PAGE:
With her 1999 debut, On How Life Is, Macy Gray set a standard that even then, it seemed unlikely she’d top. Blessed with a voice and a way with lyrics that was unorthodox to say the least, Macy’s debut was an almost-perfect meld of pop/funk grooves and irresistible melodies. Thanks to the album’s second single, “I Try,” this most unlikely of superstars found herself with a multi-platinum album and a (well-deserved) Grammy award.

Unfortunately, things very quickly went south for Miss Gray. The Id fell victim to the sophomore slump. Macy took the “I’m a freak” image a little too far, the album had the misfortune of being released a week after 9/11, and the ostentatious “Buy My Album” dress Macy wore on the MTV Video Music Awards just a few weeks before left a bad taste in some folks’ mouths. After a more conventional (read: boring) third effort, Macy switched labels and teamed up with the Black Eyed Peas’ will.i.am for 2007’s Big. Despite joining forces with one of pop music’s biggest stars and scoring a handful of big-name cameos from the likes of Fergie and Justin Timberlake, Big failed to catch fire, and Macy laid low for a couple of years. Aside from a probably ill-advised turn on Dancing with the Stars, Macy’s been AWOL — until now. Her fifth studio album, The Sellout, finds Macy adopting the most polished, of-the-moment production of her career but still retaining some of that goofy charm that made her a superstar a decade ago.

Listening to the first couple of songs on The Sellout, I couldn’t help thinking that maybe the album’s title wasn’t meant to be so ironic. Songs like the title track and “Still Hurts” put Macy into a contemporary framework, complete with cheap-sounding synthesized production and even (Lord have mercy) Auto-Tune. She seems to be aiming straight for Top 40 radio, or at least to Hot AC/”adult alternative,” which is where she originally made waves. Initially, I thought first single “Beauty in the World” was a lazy attempt to create a singalong anthem to get on the radio, but the song’s grown on me a bit and even though it’s still not one of Macy’s better efforts, it fits within the context of the album a lot better than I thought it would.

Thankfully, once the album sets in you realize that Macy hasn’t completely abandoned her offbeat image. “Kissed It” is the type of casually sexual jam that Macy’s done several times before (see: “Sex-o-Matic Venus Freak” and “Sexual Revolution”), but the crunchy arrangement (provided by the remaining members of Velvet Revolver) helps to give the song a fun yet trashy feel. On “Help Me,” Macy successfully interpolates the slightly unhinged sound that finally made Cee-Lo a star as a member of Gnarls Barkley, while “That Man” finds Macy basing a love song around the theme to the Batman TV series from the Sixties. The Sellout‘s big surprise is “Real Love,” a surprisingly pretty duet with none other than Bobby Brown. Yes, THAT Bobby Brown. I can’t believe it either.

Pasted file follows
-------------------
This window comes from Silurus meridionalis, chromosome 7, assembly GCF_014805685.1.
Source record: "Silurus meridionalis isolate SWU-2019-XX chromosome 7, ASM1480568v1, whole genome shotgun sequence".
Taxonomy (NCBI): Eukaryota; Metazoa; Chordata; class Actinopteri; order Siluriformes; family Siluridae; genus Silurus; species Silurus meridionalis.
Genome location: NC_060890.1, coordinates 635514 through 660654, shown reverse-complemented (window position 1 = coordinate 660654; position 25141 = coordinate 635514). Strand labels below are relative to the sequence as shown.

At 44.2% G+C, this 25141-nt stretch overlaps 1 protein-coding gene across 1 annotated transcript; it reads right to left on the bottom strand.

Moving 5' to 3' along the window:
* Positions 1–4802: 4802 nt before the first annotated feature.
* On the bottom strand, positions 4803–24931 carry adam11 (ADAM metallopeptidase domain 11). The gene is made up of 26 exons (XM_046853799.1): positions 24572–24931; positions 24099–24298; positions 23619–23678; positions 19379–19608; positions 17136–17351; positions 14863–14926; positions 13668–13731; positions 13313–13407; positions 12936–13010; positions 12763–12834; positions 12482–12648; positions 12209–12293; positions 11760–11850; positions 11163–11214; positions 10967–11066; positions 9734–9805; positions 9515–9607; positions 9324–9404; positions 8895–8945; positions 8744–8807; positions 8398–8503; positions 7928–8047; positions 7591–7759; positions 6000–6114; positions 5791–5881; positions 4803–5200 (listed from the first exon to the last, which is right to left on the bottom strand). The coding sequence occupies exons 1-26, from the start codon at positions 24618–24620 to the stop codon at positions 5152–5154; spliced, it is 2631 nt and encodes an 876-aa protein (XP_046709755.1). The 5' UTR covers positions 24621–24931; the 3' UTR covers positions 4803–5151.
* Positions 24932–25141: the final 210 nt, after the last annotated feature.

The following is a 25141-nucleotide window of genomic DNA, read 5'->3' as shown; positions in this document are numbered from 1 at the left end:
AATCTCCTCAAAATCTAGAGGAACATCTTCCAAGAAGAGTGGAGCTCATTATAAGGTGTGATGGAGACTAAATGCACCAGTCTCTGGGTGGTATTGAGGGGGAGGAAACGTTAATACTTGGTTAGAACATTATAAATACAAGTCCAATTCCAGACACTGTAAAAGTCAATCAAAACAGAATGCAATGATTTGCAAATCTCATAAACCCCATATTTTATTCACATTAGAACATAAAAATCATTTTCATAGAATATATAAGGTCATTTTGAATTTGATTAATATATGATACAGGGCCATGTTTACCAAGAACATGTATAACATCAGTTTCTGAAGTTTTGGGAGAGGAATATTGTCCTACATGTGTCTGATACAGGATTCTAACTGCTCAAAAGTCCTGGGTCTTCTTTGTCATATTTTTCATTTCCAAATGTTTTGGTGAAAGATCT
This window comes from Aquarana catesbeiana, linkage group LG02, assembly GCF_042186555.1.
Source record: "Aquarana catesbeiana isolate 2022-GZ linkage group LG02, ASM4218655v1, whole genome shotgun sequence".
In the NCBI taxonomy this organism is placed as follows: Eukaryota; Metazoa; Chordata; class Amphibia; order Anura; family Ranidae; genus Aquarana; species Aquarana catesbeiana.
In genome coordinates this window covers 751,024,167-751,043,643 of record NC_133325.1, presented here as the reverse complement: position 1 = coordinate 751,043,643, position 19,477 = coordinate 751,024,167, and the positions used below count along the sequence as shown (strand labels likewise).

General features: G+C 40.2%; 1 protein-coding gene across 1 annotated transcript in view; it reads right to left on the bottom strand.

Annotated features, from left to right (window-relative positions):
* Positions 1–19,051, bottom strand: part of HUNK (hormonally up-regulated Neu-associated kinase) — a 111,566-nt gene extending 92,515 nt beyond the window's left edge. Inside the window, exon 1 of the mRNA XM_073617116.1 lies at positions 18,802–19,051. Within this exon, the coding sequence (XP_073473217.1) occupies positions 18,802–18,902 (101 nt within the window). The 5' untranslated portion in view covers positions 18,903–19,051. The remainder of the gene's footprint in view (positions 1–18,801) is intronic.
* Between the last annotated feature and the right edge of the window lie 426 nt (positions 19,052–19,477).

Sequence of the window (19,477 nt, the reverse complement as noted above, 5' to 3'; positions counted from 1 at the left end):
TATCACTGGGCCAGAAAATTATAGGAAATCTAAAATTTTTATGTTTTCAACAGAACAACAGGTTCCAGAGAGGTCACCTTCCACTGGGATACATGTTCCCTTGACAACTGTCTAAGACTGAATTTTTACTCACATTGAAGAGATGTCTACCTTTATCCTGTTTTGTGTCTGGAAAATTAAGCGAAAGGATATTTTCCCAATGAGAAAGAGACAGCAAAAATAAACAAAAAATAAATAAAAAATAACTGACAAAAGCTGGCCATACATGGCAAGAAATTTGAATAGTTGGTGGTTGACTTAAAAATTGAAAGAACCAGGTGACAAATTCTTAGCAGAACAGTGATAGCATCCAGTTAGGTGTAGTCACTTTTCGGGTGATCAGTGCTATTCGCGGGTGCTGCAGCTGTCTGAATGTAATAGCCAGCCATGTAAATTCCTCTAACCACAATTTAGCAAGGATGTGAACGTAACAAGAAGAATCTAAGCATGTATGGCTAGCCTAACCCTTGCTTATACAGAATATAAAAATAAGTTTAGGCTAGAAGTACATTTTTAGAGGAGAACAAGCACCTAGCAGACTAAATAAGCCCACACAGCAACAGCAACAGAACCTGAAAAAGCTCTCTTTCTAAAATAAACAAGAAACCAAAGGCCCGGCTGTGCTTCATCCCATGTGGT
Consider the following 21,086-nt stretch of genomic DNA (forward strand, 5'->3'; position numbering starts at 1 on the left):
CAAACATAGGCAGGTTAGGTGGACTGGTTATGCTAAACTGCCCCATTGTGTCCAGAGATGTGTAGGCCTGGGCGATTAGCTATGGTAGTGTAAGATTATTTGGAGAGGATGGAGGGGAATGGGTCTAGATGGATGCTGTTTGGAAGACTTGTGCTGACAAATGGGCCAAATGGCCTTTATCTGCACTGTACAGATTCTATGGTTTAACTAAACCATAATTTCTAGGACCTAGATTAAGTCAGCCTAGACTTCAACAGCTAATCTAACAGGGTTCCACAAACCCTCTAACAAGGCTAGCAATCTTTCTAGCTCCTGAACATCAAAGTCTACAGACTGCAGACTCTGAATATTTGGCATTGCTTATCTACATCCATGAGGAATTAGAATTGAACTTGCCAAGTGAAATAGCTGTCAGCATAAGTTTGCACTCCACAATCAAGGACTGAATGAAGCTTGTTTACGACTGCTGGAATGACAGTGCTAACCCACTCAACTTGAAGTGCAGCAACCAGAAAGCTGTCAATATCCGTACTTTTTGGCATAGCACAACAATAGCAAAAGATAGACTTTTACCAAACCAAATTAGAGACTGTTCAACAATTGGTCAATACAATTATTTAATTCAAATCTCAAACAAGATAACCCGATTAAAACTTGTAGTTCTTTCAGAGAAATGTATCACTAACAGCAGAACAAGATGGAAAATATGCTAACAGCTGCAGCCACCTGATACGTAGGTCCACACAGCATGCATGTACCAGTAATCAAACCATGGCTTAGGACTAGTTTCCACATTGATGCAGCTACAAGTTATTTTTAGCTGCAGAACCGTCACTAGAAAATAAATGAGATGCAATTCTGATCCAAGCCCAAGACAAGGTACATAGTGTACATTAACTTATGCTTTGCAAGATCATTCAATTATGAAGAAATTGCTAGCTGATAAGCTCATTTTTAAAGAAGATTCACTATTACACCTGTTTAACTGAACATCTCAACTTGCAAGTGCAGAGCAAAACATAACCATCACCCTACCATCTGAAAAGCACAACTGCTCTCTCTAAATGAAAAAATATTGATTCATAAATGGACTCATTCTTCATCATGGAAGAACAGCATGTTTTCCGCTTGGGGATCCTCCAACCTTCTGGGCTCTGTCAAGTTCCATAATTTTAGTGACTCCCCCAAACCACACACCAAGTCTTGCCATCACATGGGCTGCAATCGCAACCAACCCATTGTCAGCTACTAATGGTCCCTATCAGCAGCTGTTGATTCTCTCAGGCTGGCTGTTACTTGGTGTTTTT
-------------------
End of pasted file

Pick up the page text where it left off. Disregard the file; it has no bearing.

What’s the thing they always say in order to justify someone never being able to top their debut album? Oh yeah. You have your entire life to make your first album — one shouldn’t be expected to recreate that genius every two years or so. That obviously isn’t the case with some artists, but I think that at this point it’s probably fair to say that Macy will never critically or commercially top her first album. However, The Sellout is a charming collection that somewhat successfully juggles Macy’s offbeat personality with songs that could feasibly make it onto the Top 40 airwaves. While the album title is somewhat appropriate, the album is also solid enough that the title of its last track — “The Comeback” — could end up predicting its (and Macy’s) fate.

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About the Author

Mike Heyliger

Mike Heyliger spends most of his time staring longingly at the Michael Jackson circa '83 glossy photo he has right above his desk. On the rare occasion that he's not doing that, he's written for various blogs/sites over the years, including Popmatters.com, rhythmflow.net and soundslam.com. He currently serves as the bleditor-in-chief of popblerd.com and the co-host of the Blerd Radio Podcast.

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